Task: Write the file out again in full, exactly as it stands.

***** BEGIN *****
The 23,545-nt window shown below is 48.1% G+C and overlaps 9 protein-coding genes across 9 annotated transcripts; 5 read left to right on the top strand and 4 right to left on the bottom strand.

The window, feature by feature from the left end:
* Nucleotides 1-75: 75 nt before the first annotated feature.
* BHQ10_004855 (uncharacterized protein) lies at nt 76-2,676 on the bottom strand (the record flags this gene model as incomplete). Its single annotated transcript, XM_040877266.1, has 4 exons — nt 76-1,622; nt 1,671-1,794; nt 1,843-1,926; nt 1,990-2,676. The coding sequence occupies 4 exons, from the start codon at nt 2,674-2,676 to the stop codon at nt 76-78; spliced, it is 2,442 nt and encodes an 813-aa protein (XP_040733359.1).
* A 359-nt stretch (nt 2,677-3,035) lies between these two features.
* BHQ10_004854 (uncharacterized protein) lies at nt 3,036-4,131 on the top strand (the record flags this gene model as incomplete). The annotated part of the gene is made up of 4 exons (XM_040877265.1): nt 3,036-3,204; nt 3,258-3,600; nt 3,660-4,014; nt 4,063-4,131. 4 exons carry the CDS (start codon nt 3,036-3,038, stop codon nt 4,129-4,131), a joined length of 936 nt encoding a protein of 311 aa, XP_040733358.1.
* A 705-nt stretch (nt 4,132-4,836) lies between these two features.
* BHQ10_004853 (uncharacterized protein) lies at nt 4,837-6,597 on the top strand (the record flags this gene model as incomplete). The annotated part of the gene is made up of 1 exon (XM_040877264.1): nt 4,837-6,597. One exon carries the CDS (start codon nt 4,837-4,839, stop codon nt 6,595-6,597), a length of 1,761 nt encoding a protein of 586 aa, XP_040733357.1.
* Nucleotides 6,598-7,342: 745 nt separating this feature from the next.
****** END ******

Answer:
The 23,545-nt window shown below is 48.1% G+C and overlaps 9 protein-coding genes across 9 annotated transcripts; 5 read left to right on the top strand and 4 right to left on the bottom strand.

The window, feature by feature from the left end:
* Nucleotides 1-75: 75 nt before the first annotated feature.
* BHQ10_004855 (uncharacterized protein) lies at nt 76-2,676 on the bottom strand (the record flags this gene model as incomplete). Its single annotated transcript, XM_040877266.1, has 4 exons — nt 76-1,622; nt 1,671-1,794; nt 1,843-1,926; nt 1,990-2,676. The coding sequence occupies 4 exons, from the start codon at nt 2,674-2,676 to the stop codon at nt 76-78; spliced, it is 2,442 nt and encodes an 813-aa protein (XP_040733359.1).
* A 359-nt stretch (nt 2,677-3,035) lies between these two features.
* BHQ10_004854 (uncharacterized protein) lies at nt 3,036-4,131 on the top strand (the record flags this gene model as incomplete). The annotated part of the gene is made up of 4 exons (XM_040877265.1): nt 3,036-3,204; nt 3,258-3,600; nt 3,660-4,014; nt 4,063-4,131. 4 exons carry the CDS (start codon nt 3,036-3,038, stop codon nt 4,129-4,131), a joined length of 936 nt encoding a protein of 311 aa, XP_040733358.1.
* A 705-nt stretch (nt 4,132-4,836) lies between these two features.
* BHQ10_004853 (uncharacterized protein) lies at nt 4,837-6,597 on the top strand (the record flags this gene model as incomplete). The annotated part of the gene is made up of 1 exon (XM_040877264.1): nt 4,837-6,597. One exon carries the CDS (start codon nt 4,837-4,839, stop codon nt 6,595-6,597), a length of 1,761 nt encoding a protein of 586 aa, XP_040733357.1.
* Nucleotides 6,598-7,342: 745 nt separating this feature from the next.